Researchers are exploring how to mine EHRs for genetic and other data to develop better risk phenotypes for addiction.

Opioid addiction and other substance use disorders are not well documented in the EHR, with only about one in five people with a substance use disorder having an ICD code indicating the condition.

This deficit limits geneticists and other researchers in the field as they routinely use EHR data to conduct  studies.

To tackle this issue, investigators at Vanderbilt University Medical Center are part of a five-year grant from the National Institute on Drug Abuse to study the genetics and epigenetics of substance use disorders. The goal is to uncover markers in the EHR that will help researchers develop better phenotypes for these conditions and, ultimately, better predict who is at higher risk.

“Genetic studies currently depend on billing codes, as conducting chart reviews at the scale required to see who has substance abuse and who doesn’t is extremely costly,” said Alvin Jeffery, Ph.D., an informatics researcher at Vanderbilt. “Our work is not to definitively conclude that a patient has or doesn’t have substance use disorder, but rather that the probability falls along a continuum.” 

Jeffery, a pediatric critical care nurse turned biomedical informatician, lends his expertise in developing back-end computational work to address problems across health care.

“A lot of my research has been centered around finding nursing-sensitive outcomes, which are not always well-described in the structured data of the EHR. Over time I’ve developed data-science methods and informatics approaches that allow me to play with data in unique ways.”

Tracking Genetic Markers

Jeffery’s previous work focused on predicting risk of in-hospital patient deterioration.

“What got me interested in substance abuse is a study we did to understand the genetic contribution of opioid-induced respiratory depression in hospital patients,” he said. In this retrospective study, which is in press, Jeffery and colleagues used machine learning to identify individuals with this hard-to-find outcome from EHR data.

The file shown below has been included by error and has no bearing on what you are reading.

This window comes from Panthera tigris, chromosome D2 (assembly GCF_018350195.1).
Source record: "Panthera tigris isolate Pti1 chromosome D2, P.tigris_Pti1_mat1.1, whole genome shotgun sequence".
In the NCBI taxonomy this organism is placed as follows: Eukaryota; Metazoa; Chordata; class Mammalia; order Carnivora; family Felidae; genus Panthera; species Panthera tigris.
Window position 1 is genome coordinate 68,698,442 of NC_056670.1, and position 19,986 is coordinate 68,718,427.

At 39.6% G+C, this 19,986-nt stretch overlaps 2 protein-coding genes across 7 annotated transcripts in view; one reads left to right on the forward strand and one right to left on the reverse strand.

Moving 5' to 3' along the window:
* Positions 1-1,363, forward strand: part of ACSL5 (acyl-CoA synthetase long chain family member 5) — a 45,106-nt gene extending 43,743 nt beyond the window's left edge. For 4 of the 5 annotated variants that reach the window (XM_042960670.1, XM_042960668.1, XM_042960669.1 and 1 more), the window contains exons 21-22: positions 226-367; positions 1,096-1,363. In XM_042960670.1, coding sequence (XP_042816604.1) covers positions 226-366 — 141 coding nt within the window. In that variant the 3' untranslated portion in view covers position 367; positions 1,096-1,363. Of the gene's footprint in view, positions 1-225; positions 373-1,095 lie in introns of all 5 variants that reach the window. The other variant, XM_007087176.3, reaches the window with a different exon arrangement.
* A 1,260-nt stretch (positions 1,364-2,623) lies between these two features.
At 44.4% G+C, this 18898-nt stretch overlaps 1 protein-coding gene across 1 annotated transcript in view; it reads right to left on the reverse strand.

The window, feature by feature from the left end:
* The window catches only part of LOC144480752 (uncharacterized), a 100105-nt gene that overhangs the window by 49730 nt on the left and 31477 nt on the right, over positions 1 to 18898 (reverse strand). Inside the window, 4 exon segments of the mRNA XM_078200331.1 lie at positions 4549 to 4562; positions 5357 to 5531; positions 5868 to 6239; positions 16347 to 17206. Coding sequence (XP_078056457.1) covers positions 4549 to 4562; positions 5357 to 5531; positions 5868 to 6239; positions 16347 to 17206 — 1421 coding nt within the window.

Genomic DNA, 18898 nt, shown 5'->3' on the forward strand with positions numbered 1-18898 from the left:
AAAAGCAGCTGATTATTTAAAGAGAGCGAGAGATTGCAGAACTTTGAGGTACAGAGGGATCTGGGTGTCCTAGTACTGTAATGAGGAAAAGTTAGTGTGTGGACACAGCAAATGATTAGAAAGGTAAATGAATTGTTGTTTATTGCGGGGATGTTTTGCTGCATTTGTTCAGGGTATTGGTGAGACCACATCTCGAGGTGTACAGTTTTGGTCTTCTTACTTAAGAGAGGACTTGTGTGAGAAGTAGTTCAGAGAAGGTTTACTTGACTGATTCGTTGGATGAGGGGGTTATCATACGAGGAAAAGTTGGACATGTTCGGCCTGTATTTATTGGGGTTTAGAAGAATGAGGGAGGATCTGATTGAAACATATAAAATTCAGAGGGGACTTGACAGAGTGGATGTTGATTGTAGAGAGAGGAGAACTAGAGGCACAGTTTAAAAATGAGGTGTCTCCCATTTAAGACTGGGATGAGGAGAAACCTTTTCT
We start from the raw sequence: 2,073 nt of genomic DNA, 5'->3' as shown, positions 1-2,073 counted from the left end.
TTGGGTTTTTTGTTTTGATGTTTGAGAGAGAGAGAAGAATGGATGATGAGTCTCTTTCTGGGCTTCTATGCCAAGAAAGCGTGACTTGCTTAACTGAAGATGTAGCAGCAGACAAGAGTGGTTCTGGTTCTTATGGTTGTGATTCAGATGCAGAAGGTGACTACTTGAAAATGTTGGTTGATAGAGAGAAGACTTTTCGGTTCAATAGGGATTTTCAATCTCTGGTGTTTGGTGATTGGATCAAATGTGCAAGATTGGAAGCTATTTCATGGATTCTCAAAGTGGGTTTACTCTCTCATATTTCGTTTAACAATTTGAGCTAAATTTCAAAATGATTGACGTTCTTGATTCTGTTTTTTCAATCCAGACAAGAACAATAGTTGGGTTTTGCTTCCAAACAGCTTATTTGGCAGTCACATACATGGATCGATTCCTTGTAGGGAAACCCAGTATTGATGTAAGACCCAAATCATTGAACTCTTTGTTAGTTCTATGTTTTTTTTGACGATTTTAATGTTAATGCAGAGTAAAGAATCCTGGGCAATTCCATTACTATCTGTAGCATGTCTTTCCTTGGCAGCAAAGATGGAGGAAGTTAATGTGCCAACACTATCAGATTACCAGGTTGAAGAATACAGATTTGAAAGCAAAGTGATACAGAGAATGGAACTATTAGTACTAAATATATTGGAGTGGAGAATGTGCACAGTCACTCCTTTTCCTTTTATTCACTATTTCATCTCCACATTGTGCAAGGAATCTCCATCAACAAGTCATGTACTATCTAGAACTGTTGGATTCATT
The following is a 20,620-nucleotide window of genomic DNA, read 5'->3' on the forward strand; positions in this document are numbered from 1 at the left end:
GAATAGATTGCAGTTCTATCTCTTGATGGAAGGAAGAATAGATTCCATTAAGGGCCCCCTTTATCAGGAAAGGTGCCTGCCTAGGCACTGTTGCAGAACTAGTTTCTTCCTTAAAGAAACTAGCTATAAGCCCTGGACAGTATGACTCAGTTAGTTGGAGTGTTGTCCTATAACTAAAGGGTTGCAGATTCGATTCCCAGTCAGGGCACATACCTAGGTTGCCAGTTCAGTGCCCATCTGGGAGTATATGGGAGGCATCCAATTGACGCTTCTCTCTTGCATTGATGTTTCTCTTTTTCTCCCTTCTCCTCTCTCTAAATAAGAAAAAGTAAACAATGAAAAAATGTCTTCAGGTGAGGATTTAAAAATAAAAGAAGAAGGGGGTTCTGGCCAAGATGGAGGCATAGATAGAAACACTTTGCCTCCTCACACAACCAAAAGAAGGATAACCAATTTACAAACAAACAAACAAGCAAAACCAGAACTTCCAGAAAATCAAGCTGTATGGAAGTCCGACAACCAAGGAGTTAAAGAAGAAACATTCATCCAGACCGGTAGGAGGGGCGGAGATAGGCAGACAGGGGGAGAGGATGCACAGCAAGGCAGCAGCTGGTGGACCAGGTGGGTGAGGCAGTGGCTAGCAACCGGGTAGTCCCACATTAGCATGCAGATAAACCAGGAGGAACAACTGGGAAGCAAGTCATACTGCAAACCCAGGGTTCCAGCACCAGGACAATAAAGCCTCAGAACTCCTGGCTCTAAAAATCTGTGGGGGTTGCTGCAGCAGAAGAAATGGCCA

“We’ve used ICD codes for so long – everyone has ICD codes. We need models that are highly attuned to providers’ notes and other information in the record.”

Hearing of this work, a group of geneticists approached Jeffery and asked for his help.

“In their own research, they had found that even a simple natural language processing [NLP] model was better than using ICD codes,” he said.

Together, they hope to create a learning framework that allows providers or researchers in any organization to develop their own probable substance use disorder phenotypes — then to leverage data collected by multiple organizations.

“The big question is: How do we share phenotype information? That’s why we’ve used ICD codes for so long – everyone has ICD codes,” Jeffery explained. “We need models that are highly attuned to providers’ notes and other information in the record.”

Vanderbilt is part of the eMERGE network, which combines DNA biorepositories with EHR systems from multiple organizations for large-scale, high-throughput genetic research. Having this access allows Jeffery’s team to test nearly any hypothesis and to conduct research that would be impossible using just one institution’s data.

“If we could identify one or two genetic variations through this research, they might be key markers we could add into blood work for a better prediction model.”

Better Decision Support Tools

A second grant from Betty Irene Moore Fellowship for Nurse Leaders and Innovators will fund Jeffery’s work to develop better clinical decision support information for providers.

“It seems like these grants are for different things, but actually they’re connected,” Jeffery said. “Both will result in better decision support tools, help to advance predictive modeling, and improve how we take complex information and embed it in clinician workflows.”

There is a great deal of quantitative information bombarding today’s clinician, Jeffery says, and some advanced predictive tools haven’t helped patients because they’re not delivered in a manner conducive to the health care workflow.

“In displaying information related to risk, providers may need to see information in different ways, but right now, we treat everyone the same,” Jeffery noted. “With this grant, we’re developing a method that allows us to test new methods for displaying information and hopefully, to converge on solutions that are more meaningful.”

Bios

Portrait of Alvin Jeffery, Ph.D., R.N., a white man in a white bowtie and blue shirt/jacket standing in front of a gray background

Alvin D. Jeffery, Ph.D.

Alvin D. Jeffery, Ph.D., R.N., is an assistant professor at Vanderbilt University School of Nursing and in the Department of Biomedical Informatics at Vanderbilt University Medical Center. Jeffery’s research leverages machine learning and data science to develop prediction models. He incorporates qualitative methods for clinical-decision support tools within nurses' cognitive and physical workflows.